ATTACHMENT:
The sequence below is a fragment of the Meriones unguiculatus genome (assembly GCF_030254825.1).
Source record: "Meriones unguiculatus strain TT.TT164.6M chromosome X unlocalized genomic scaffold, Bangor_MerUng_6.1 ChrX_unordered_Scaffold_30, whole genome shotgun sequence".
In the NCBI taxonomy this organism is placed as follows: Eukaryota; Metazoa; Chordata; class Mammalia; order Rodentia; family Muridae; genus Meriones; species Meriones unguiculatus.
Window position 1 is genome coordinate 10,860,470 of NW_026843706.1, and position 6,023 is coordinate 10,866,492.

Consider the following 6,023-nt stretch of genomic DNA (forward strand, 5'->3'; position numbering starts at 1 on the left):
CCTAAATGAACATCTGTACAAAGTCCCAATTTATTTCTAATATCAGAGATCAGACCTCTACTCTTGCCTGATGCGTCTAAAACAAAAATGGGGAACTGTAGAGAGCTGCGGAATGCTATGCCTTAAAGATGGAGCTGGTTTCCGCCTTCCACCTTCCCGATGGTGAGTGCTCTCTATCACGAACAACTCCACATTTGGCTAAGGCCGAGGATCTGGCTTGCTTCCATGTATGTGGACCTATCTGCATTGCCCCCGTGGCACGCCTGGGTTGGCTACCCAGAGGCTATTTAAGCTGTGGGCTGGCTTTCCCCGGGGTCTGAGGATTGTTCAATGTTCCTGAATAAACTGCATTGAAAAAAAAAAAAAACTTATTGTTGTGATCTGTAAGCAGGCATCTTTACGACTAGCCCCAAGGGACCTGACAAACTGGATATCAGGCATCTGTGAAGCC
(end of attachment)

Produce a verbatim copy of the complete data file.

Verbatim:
The sequence below is a fragment of the Meriones unguiculatus genome (assembly GCF_030254825.1).
Source record: "Meriones unguiculatus strain TT.TT164.6M chromosome X unlocalized genomic scaffold, Bangor_MerUng_6.1 ChrX_unordered_Scaffold_30, whole genome shotgun sequence".
In the NCBI taxonomy this organism is placed as follows: Eukaryota; Metazoa; Chordata; class Mammalia; order Rodentia; family Muridae; genus Meriones; species Meriones unguiculatus.
Window position 1 is genome coordinate 10,860,470 of NW_026843706.1, and position 6,023 is coordinate 10,866,492.

Consider the following 6,023-nt stretch of genomic DNA (forward strand, 5'->3'; position numbering starts at 1 on the left):
CCTAAATGAACATCTGTACAAAGTCCCAATTTATTTCTAATATCAGAGATCAGACCTCTACTCTTGCCTGATGCGTCTAAAACAAAAATGGGGAACTGTAGAGAGCTGCGGAATGCTATGCCTTAAAGATGGAGCTGGTTTCCGCCTTCCACCTTCCCGATGGTGAGTGCTCTCTATCACGAACAACTCCACATTTGGCTAAGGCCGAGGATCTGGCTTGCTTCCATGTATGTGGACCTATCTGCATTGCCCCCGTGGCACGCCTGGGTTGGCTACCCAGAGGCTATTTAAGCTGTGGGCTGGCTTTCCCCGGGGTCTGAGGATTGTTCAATGTTCCTGAATAAACTGCATTGAAAAAAAAAAAAAACTTATTGTTGTGATCTGTAAGCAGGCATCTTTACGACTAGCCCCAAGGGACCTGACAAACTGGATATCAGGCATCTGTGAAGCC